Where are we to find wisdom in a world that is obsessed with technology? I do not believe that we will find it in electronic gadgets, which for all of their cachet and hipness have done little more than improve convenience for us. Yes, it is true that Twitter and Facebook helped dissident groups in autocratic countries, as we saw in the Arab Spring. But Twitter, Facebook, texting and all of the other apps are saturating us with too much stimuli.
While it is helpful for all of us to be connected to the Internet, we should not be tethered to our electronic devices all day long, when we could be reading, spending time in nature, having a good meal and engaging in conversation with loved ones. These activities should not be subjected to frequent interruption by electronics.
The overloading of stimuli may very well be ruining our powers of concentration, contributing to various health disorders, and perhaps deadening our minds.
Harold Bloom, the greatest literary critic of our time and my former professor, has accrued so much wisdom because he is our foremost reader with a deep, deep love for poetry. Sadly, many of the comments on my last piece, in which I critiqued David Brooks' superficial reading of Shakespeare, showed me that a number of people lack the wisdom of Bloom.
As I pointed out in a reply to one particularly obtuse comment, I am not alone in thinking that Hamlet and Falstaff are sublime. Bloom, a Bardolator of the highest order, reveres Falstaff and recognizes the genius of Hamlet.
It baffles me when commenters essentially say, "How can you like Hamlet and Falstaff, Robert. Hamlet causes his girlfriend's suicide, and Falstaff is a criminal."
Obviously, I am not condoning Falstaff's larceny or Hamlet's cruelty to Ophelia. But what I and others such as Professor Bloom love about Falstaff and Hamlet is their zest for life, their vitality, their love for play.
That is what makes Hamlet and Falstaff so special, such a blessing to all of us. The same can be said of Rosalind and Cleopatra. They love to play.
Conversely, Prince Hal, as I argued in my previous piece, is a calculating pol with no loyalty to his boon companion and mentor, Falstaff. That is not to say that I don't relish the moment when Hal engages Falstaff by saying, "Do thou stand for my father!"
Falstaff is absolutely delighted and replies, "Shall I? Content."
Yet, even in that instant, in his bid for play, Hal is probably still calculating because he, like Mitt Romney for instance, is trying to size up his competition in a debate. Of course, like so many recent pols, that competition involves not Hotspur, a contemporary, so much as Hal's daddy. (George W. Bush and Andrew Cuomo famously come to mind as other politicians with daddy complexes.)
David Brooks is right that one cannot turn a young Prince Hal into Hamlet by giving him meds. But the truth is that Hal can never be Hamlet. Hal is and always will be a politician, ruthlessly ambitious and lacking the depth of the Prince of Denmark.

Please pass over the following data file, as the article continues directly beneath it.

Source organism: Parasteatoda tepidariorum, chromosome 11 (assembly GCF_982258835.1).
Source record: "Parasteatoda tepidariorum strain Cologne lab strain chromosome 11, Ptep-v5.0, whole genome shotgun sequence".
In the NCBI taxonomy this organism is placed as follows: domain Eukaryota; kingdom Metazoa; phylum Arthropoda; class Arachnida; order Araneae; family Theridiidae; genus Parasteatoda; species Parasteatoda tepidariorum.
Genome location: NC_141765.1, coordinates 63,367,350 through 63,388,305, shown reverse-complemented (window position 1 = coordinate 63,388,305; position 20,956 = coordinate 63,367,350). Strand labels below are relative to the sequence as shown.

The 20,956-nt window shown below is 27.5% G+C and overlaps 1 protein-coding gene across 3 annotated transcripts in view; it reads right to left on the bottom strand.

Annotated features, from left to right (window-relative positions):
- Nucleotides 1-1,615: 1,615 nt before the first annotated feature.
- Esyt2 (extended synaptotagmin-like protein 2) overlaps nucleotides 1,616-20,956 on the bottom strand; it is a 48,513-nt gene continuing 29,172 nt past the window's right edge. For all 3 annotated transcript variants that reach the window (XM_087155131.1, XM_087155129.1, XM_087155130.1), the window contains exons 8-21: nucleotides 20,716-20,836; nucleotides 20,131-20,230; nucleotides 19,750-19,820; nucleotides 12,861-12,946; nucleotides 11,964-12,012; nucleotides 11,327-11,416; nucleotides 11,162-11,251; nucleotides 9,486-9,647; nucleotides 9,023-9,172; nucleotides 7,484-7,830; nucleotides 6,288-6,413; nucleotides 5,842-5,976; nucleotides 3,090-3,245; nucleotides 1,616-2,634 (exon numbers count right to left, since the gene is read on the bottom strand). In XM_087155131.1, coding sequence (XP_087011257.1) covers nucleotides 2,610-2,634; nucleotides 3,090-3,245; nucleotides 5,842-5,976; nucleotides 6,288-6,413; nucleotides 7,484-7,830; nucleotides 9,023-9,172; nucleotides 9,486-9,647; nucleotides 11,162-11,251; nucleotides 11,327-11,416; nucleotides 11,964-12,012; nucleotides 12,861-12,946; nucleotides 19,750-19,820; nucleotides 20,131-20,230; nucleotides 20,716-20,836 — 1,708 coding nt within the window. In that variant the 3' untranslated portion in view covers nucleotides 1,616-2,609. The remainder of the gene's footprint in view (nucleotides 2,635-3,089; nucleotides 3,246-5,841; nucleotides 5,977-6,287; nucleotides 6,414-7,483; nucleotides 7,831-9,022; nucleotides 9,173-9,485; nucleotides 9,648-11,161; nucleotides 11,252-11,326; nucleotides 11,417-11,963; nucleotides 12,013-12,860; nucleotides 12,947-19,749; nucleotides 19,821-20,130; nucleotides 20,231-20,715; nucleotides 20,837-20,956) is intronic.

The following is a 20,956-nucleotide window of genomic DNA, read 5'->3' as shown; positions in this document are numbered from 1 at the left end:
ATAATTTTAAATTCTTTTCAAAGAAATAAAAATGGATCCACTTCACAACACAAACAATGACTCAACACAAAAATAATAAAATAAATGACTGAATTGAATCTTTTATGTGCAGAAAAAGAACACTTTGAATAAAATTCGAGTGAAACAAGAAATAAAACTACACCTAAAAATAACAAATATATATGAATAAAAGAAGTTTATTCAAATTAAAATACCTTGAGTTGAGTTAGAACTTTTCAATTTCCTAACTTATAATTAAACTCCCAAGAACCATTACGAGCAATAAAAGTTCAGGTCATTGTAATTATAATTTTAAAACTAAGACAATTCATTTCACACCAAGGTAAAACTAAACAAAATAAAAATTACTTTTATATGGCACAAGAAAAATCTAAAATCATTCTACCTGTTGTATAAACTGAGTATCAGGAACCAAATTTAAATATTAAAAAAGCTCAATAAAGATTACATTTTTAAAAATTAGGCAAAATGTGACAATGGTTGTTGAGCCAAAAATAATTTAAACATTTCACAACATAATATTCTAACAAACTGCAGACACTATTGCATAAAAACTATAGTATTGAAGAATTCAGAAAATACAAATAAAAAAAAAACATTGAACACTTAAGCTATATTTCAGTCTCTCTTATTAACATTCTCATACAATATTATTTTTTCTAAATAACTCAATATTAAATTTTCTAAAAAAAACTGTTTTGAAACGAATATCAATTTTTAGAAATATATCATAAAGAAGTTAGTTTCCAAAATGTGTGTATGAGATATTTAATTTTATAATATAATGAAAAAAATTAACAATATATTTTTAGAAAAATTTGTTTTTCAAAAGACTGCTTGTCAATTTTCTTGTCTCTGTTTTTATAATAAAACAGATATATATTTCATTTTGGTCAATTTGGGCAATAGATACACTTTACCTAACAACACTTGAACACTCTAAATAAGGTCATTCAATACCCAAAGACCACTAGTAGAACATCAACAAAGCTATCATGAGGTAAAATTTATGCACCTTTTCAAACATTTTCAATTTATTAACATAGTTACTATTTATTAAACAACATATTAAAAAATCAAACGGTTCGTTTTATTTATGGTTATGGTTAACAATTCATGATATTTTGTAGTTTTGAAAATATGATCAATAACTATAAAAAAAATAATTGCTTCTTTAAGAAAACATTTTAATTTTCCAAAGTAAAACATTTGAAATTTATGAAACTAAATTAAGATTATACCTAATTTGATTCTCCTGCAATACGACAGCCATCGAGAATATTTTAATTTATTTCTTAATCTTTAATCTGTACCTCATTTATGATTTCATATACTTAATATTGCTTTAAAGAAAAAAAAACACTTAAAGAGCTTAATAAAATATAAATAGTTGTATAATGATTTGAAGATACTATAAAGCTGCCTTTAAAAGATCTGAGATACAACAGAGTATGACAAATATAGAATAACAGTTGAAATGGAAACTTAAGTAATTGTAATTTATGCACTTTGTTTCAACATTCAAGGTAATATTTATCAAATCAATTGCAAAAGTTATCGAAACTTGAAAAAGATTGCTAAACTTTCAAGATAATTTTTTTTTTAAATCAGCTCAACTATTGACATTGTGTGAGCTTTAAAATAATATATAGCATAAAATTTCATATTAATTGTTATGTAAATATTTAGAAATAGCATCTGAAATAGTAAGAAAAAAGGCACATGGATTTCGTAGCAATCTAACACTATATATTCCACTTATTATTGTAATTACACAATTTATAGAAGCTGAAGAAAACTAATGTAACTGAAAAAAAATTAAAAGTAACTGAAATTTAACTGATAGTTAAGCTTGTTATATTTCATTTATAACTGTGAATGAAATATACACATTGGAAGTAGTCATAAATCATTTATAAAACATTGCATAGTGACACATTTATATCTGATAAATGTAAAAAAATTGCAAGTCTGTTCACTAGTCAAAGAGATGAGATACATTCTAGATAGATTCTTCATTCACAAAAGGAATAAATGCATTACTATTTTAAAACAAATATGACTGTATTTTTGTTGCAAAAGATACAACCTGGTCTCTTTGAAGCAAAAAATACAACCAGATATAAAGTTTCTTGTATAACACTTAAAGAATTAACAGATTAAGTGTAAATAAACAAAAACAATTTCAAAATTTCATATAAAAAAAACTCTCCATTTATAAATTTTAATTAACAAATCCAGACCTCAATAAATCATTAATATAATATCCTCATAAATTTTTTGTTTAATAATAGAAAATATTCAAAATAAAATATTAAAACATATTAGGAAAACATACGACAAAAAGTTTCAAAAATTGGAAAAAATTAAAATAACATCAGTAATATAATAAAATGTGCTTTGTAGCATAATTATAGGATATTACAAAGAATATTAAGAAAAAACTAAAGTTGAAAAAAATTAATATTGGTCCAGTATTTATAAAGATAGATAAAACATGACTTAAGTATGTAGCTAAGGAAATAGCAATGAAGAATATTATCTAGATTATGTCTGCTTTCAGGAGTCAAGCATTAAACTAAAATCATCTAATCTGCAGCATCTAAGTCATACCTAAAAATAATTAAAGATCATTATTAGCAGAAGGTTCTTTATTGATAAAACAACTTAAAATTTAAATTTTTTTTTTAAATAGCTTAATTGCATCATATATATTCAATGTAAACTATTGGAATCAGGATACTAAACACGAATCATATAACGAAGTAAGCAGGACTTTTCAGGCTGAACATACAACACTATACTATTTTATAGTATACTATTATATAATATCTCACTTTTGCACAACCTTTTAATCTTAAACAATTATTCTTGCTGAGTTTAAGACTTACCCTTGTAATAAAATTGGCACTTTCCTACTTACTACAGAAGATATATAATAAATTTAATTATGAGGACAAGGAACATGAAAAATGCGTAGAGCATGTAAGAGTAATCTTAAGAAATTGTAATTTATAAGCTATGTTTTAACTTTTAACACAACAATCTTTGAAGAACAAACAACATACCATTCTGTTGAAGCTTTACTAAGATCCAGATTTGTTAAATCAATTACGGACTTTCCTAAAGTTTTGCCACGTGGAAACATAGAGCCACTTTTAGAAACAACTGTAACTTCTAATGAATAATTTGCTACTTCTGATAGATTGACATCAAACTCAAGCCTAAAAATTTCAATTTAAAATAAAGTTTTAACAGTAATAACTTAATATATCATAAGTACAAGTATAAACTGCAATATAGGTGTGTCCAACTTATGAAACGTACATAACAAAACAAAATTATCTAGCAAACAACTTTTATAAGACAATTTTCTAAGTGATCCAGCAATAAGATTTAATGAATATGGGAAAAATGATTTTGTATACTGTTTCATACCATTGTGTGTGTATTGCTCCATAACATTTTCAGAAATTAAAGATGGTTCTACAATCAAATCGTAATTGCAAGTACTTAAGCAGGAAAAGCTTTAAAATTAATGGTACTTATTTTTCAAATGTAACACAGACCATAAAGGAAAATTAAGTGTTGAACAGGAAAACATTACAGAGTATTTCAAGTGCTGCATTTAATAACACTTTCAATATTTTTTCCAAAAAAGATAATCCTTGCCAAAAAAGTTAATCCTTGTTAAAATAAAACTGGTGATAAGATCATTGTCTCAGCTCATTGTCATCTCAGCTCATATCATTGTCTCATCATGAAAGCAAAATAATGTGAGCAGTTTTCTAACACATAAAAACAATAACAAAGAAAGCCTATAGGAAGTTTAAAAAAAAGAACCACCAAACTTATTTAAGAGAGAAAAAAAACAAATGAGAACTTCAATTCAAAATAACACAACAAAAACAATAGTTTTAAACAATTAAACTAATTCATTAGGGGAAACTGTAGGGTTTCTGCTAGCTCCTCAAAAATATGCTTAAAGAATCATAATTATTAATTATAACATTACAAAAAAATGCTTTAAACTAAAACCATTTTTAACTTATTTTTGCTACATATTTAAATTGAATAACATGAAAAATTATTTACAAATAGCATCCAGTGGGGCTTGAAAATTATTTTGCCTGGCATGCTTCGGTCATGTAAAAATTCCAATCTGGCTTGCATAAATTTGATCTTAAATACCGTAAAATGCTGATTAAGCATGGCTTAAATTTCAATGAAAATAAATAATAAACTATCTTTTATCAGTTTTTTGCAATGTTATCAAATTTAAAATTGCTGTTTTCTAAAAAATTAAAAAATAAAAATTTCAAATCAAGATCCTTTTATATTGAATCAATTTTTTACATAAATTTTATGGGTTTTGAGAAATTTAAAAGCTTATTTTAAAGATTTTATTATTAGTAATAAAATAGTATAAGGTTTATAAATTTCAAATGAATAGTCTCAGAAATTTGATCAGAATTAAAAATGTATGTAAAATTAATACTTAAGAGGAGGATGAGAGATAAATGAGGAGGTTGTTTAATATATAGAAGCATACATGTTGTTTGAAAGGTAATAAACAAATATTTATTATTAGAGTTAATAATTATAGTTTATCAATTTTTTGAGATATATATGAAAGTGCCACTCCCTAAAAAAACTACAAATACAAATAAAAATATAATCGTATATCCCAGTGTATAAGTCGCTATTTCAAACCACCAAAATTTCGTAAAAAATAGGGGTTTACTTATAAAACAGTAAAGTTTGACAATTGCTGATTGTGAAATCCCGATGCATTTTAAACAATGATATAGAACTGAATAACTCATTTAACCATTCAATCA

One might ask why some of us revere Hamlet so much. Part of it is because he does not seek the crown. He is completely apolitical, so that even though his father has been murdered, he does not attempt to take the crown for himself.
Hamlet, in that respect, is not unlike other truly sublime figures like Albert Einstein, who was offered the presidency of Israel but declined. Why? Because the greatest impact that an eminent artist or scientist can have is in creating new art and new ways of looking at the world.
As for specific suggestions on education, I would recommend that some of the commenters read Professor Bloom's books. They might start with Shakespeare: The Invention of the Human.
And we might all advocate in favor of a more qualitative approach to education. One cannot quantify genius, just as one cannot quantify a human being, creativity or imagination.
It strikes me that both political parties have been relying too much on test scores. When I was in public, elementary school, we had an open classroom with no grades. Instead, we got comments.
If I were running the public schools, I would favor that approach, a Bank Street School, child-centered approach. Yes, we can introduce kids to the military, as Brooks has said, though I don't think school should be run like a boot camp. We want to pique the curiosity of kids so that they can become independent thinkers. Boot camps are not like that. Boot camps tend to break people down so that they lose their uniqueness.
And an over-reliance on testing and quantification of kids will do nothing other than traumatize them.
When I was in junior high and high school, our English teachers for the most part had a policy of not putting grades on our papers. That remains a good idea.
I recognize that we need some kind of grading and standardized testing for high school kids in order for colleges to have a seemingly objective means of assessing applicants. But we should not rely on those statistics to the detriment of comments from teachers, recommendations, interviews and other non-measurable but more salient attributes such as character, imagination, wit and honesty.
I might have gotten a little heated in my last post, but that is very Hotspurian. It might not surprise anyone that I played Hotspur in a class on the bildungsroman when I was a senior in high school. And it might not surprise anyone that I wrote my senior thesis in college for Harold Bloom on Rosalind and Hamlet, both of whom love to play.
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